Belaying from the Top while Toproping

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Contributed by: Marty Comiskey (

Best useful for:   Top rope    X    Trad         Mountaineering

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Last week a group of PATC members (~10-12) got together to climb at Great Falls, Va. The river was still running high and most of the bottom areas of the cliffs were still underwater. Rather than calling the day a bust, we decided to climb, but we would lower climbers, from the top, down the cliff and then bring them up belaying from the top.

For some of the PATC climbers this was a new experience and as such we saw various inefficient

(and potentially unsafe) practices:

- some established their masterpoints below the cliff edge as if they were setting up a normal slingshot top rope system (makes setting up the belay anchor/stance difficult)

- some tried to set up their belay devices in Guide mode (works fine for bringing up the climber, but not very efficient for lowering the climber)

- some tried to lower climbers directly off their belay device at their harness (not the most comfortable set up)

- some belayers failed to "tie in" to anchor (often OK when belaying from bottom, but not advisable when belaying from top)

- some tried to lower climbers with load strand re-directed through a high masterpoint, but failed to use a backup (i.e. lose control of belay and climber being lowered falls to bottom)

Some of the more experienced climbers very quickly gave some critique/lessons on how to better set up these top rope systems.

The consensus of opinion that day seemed to be:
- belaying from the top for top roping is similar to the anchor/belaying system as if you were bringing up a second in a trad climb. The obvious difference being that we first had to lower the climber before we could belay them.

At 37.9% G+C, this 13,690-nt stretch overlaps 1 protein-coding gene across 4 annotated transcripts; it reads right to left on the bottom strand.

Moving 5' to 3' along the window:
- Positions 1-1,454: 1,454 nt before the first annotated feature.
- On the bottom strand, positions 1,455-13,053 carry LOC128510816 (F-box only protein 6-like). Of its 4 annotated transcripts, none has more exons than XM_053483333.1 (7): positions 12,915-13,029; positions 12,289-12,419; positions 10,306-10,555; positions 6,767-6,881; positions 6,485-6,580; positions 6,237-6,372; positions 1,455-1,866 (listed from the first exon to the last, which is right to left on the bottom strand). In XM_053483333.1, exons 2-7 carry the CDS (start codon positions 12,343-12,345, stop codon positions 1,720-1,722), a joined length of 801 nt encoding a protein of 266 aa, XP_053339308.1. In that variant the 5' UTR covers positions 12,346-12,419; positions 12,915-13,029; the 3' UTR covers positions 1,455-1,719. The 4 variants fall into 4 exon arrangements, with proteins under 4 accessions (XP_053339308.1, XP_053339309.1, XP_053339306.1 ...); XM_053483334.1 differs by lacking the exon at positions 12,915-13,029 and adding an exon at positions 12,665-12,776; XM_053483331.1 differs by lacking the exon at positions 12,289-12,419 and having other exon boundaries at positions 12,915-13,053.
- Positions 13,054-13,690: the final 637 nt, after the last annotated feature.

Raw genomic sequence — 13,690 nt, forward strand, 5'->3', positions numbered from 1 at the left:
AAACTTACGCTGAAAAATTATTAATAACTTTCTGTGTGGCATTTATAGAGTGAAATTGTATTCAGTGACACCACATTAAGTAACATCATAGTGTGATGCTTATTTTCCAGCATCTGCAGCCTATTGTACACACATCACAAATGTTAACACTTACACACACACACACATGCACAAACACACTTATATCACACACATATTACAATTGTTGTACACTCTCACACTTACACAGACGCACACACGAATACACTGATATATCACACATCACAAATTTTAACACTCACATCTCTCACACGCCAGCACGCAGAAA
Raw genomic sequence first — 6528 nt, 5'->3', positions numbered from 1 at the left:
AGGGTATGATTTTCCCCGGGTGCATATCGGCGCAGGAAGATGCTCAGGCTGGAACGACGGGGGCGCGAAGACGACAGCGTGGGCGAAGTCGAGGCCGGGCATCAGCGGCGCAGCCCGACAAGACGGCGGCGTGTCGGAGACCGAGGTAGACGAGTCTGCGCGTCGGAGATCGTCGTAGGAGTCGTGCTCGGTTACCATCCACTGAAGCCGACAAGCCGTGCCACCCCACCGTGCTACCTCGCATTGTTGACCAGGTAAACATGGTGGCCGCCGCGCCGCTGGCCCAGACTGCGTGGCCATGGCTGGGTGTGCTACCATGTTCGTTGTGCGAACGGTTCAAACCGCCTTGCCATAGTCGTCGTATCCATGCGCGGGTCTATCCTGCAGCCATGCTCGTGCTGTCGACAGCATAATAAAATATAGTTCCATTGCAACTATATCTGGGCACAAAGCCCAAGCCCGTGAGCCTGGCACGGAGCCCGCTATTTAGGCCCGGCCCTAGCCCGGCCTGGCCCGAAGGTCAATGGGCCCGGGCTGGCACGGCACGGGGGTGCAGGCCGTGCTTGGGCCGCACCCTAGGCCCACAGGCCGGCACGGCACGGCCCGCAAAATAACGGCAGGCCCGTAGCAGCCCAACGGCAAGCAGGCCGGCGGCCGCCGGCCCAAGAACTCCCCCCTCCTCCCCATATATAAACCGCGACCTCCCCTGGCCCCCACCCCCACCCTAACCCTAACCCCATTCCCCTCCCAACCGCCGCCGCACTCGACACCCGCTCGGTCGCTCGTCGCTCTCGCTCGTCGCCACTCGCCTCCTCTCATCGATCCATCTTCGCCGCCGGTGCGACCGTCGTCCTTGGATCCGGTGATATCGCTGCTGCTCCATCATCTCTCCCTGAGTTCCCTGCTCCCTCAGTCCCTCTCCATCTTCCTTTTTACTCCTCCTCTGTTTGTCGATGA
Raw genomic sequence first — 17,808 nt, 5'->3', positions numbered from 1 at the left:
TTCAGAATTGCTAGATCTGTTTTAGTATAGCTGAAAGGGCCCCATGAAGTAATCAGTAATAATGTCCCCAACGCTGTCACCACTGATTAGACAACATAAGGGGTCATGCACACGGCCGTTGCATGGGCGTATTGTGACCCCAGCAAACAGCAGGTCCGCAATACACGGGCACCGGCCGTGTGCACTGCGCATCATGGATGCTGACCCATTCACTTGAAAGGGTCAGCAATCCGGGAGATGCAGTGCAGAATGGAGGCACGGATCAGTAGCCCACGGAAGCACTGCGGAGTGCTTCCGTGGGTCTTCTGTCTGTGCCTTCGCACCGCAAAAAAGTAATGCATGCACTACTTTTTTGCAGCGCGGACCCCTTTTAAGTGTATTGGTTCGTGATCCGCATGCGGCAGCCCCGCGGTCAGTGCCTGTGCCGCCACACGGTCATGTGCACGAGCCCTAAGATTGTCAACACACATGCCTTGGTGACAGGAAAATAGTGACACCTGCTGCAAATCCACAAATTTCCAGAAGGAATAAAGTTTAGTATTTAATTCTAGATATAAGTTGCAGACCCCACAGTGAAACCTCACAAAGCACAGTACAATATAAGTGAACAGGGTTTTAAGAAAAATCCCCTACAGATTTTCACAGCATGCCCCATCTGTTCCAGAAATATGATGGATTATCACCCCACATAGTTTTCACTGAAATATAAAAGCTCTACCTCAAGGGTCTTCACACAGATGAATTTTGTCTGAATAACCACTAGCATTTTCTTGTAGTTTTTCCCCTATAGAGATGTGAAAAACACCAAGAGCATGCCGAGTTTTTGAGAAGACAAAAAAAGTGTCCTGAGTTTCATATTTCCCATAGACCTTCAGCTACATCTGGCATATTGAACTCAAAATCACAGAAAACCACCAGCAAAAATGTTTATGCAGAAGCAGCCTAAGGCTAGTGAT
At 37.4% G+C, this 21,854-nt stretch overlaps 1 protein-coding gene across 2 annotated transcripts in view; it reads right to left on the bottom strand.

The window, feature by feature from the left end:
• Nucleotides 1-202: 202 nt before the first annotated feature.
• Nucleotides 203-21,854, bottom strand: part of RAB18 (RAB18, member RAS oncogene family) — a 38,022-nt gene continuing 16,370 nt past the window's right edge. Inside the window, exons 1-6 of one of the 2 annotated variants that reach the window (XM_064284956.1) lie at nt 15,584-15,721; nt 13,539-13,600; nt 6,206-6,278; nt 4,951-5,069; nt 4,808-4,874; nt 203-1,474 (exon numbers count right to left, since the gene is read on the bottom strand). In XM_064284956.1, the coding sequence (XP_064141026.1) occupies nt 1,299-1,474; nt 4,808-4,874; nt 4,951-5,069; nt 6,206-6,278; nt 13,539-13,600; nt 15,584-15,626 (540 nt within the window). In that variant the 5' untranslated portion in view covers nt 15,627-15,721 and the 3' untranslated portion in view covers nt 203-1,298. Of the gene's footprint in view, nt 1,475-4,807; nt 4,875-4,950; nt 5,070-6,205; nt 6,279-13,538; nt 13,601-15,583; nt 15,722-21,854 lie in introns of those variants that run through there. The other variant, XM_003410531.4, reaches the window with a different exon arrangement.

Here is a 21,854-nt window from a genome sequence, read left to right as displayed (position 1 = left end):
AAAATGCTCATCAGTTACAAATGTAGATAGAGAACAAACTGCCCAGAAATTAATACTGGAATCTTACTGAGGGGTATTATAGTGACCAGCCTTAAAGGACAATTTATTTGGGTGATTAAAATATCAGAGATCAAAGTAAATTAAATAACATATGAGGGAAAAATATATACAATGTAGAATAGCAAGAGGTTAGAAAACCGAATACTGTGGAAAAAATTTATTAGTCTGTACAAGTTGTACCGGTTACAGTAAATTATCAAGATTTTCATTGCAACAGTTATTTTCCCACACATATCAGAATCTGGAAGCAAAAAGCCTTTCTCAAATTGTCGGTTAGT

- As such, you would be better served if your masterpoint was situated at chest level or higher and situated above the cliff edge

- Using a Reverso or BD Guide in guide mode is not always a good idea - lowering the climber is often difficult. It is workable, but often awkward and "rope system" dependent; not something that you would want to do all day long.

- Using a Munter hitch to both lower and belay the climber is very efficient and was the method most of us used that day (we are assuming here that one does not have a Grigri or similar device available which would work if a redirect is used)

- if using the Munter hitch off the masterpoint it is imperative that a back up be used. This is analogous to using a back up friction knot while rappelling. One can use an autoblock or a prussik/friction type knot below the Munter hitch and attached to the belayer's harness to protect the climber being lowered in the event the belayer loses control of the belay strand.

- the belayer should be tied into the anchor with either the rope or a sling/PAS (this is to protect both the belayer and the climber)

One other advantage to belaying from the top as opposed to being at the bottom is that all the belayers were in the shade and quite comfortable on this hot day. Usually, the belayer is down at the bottom in the sun and heat.

Climb safe.

P.S. following suggestion was forwarded by Bill Dudley - i.e. get the best of both worlds - lower with Munter and belay with ATC in guide mode:

"I like lowering with a munter and backup. When I am with friends I know that I'm sure can get back up, I'll just belay them back up with a munter, but if I'm not sure of their climbing ability, I'll lower them down with a munter and when they get to the bottom and unweight for a second, I'll put my ATC guide in autoblock mode on the brake strand of the munter and then take the munter out, belaying them in normal ATC guide autoblock mode. Going to a 3:1 haul system to help them through a crux is a 30 second fix off this setup and I like to be able to convert to it seamlessly; going to a 3:1 off a munter really takes a bit more time." 

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